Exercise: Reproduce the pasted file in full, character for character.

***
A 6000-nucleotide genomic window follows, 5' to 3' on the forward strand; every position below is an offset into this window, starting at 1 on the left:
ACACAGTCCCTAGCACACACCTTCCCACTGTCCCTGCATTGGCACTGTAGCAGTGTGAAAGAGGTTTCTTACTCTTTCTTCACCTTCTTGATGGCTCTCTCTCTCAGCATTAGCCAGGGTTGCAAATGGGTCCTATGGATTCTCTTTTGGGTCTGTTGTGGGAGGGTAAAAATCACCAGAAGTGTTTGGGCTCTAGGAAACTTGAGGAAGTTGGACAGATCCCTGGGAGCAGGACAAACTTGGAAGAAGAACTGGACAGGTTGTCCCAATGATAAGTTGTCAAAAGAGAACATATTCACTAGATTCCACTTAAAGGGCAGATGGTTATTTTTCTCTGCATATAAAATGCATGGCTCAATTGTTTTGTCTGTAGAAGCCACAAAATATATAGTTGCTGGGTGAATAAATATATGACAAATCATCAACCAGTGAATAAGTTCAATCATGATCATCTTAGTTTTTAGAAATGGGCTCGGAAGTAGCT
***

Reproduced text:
A 6000-nucleotide genomic window follows, 5' to 3' on the forward strand; every position below is an offset into this window, starting at 1 on the left:
ACACAGTCCCTAGCACACACCTTCCCACTGTCCCTGCATTGGCACTGTAGCAGTGTGAAAGAGGTTTCTTACTCTTTCTTCACCTTCTTGATGGCTCTCTCTCTCAGCATTAGCCAGGGTTGCAAATGGGTCCTATGGATTCTCTTTTGGGTCTGTTGTGGGAGGGTAAAAATCACCAGAAGTGTTTGGGCTCTAGGAAACTTGAGGAAGTTGGACAGATCCCTGGGAGCAGGACAAACTTGGAAGAAGAACTGGACAGGTTGTCCCAATGATAAGTTGTCAAAAGAGAACATATTCACTAGATTCCACTTAAAGGGCAGATGGTTATTTTTCTCTGCATATAAAATGCATGGCTCAATTGTTTTGTCTGTAGAAGCCACAAAATATATAGTTGCTGGGTGAATAAATATATGACAAATCATCAACCAGTGAATAAGTTCAATCATGATCATCTTAGTTTTTAGAAATGGGCTCGGAAGTAGCT